Monday, September 16, 2019

Politicians blame video games for violence — but the data doesn’t back them up

After two mass shootings that killed 31 people and wounded dozens more, the New York Times reported that powerful Republicans, including the president, blamed an old bogeyman: video games.
“We must stop the glorification of violence in our society,” President Trump said in a White House address on the shootings. “This includes the gruesome and grisly video games that are now commonplace.”
Mr. Trump’s words echoed those of Dan Patrick, the lieutenant governor of Texas, and Kevin McCarthy, the Republican House minority leader. In an appearance on “Fox & Friends” on Sunday morning, Mr. Patrick implored the federal government to “do something about the video game industry.”
“We’ve watched from studies, shown before, what it does to individuals, and you look at these photos of how it took place, you can see the actions within video games and others,” added Mr. McCarthy on a different Fox show.
Armed with little and often unconvincing evidence, politicians have blamed violence on video games for decades. Their rhetoric quickly ramped up in the 1990s, after games like Wolfenstein 3D and Doom popularized the genre of violent first-person shooting games. Since then, video games have been blamed for shootings at Columbine High School in 1999 and at Marjory Stoneman Douglas High School in 2018, and many others in between.
Researchers have extensively studied whether there is a causal link between video games and violent behavior, and while there isn’t quite a consensus, there is broad agreement that no such link exists.
According to a policy statement from the media psychology division of the American Psychological Association, “Scant evidence has emerged that makes any causal or correlational connection between playing violent video games and actually committing violent activities.”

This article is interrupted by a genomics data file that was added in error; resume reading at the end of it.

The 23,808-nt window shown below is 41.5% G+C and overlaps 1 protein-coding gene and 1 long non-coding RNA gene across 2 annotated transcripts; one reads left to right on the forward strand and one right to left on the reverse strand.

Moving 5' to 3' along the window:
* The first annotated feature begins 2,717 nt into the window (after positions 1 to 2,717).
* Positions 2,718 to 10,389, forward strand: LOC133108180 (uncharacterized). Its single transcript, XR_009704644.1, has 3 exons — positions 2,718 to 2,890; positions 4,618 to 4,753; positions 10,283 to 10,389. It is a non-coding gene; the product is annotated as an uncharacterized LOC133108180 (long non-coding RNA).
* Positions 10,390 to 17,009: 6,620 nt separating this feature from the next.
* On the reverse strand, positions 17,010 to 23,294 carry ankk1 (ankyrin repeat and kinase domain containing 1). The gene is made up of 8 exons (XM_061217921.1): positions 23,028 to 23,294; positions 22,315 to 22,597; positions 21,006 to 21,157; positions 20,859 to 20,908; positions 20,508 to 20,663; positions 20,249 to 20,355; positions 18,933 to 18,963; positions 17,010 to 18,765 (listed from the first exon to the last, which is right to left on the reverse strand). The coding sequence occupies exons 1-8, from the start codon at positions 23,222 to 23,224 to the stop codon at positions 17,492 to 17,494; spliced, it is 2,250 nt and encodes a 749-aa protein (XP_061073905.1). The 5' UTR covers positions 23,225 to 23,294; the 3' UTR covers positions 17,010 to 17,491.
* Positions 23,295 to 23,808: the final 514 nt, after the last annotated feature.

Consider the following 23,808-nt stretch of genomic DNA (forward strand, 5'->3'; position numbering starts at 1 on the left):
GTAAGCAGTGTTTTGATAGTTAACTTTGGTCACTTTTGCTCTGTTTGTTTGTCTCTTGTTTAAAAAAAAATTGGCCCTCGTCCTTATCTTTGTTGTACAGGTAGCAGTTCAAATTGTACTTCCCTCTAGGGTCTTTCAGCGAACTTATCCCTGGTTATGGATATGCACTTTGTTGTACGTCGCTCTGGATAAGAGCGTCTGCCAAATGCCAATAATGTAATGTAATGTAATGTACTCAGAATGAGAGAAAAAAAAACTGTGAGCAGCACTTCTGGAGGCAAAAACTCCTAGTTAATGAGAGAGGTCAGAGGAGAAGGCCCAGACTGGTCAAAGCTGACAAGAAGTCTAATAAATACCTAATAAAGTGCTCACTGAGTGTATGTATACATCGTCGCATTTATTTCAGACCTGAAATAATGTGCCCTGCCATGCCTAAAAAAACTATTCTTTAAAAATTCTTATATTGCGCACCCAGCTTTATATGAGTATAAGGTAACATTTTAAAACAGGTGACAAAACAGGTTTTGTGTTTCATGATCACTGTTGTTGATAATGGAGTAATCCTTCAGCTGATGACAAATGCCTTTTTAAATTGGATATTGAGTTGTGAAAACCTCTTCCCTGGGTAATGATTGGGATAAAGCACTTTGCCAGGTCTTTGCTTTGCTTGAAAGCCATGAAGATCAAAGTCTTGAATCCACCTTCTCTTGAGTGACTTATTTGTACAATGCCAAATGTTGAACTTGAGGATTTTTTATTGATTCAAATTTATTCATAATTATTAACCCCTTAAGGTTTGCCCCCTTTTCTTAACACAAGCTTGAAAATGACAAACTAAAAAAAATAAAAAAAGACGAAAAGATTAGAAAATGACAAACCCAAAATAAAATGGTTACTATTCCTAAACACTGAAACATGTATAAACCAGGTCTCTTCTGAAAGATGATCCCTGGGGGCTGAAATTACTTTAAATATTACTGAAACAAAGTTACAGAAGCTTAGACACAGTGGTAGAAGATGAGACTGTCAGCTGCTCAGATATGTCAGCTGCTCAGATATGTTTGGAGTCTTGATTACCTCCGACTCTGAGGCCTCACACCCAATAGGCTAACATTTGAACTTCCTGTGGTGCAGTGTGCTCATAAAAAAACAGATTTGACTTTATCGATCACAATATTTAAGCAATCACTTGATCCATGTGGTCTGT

Chris Ferguson, a psychology professor at Stetson University, led the committee that developed the policy statement. In an interview, he said the evidence was clear that violent video games are not a risk factor for serious acts of aggression. Neither are violent movies, nor other forms of media. 
 “The data on bananas causing suicide is about as conclusive,” said Dr. Ferguson. “Literally. The numbers work out about the same.”
The Supreme Court has also rejected the idea. In striking down a California law that banned the sale of some violent video games to children in 2011, the court savaged the evidence California mustered in support of its law.
“These studies have been rejected by every court to consider them, and with good reason: They do not prove that violent video games cause minors to act aggressively,” Antonin Scalia wrote in the majority opinion. He added: “They show at best some correlation between exposure to violent entertainment and minuscule real-world effects, such as children’s feeling more aggressive or making louder noises in the few minutes after playing a violent game than after playing a nonviolent game.”
Shortly after Mr. Trump’s address, the hashtag #VideogamesAreNotToBlame began trending nationally on Twitter, with most tweets mocking the idea that video games were to blame for either of the shootings.
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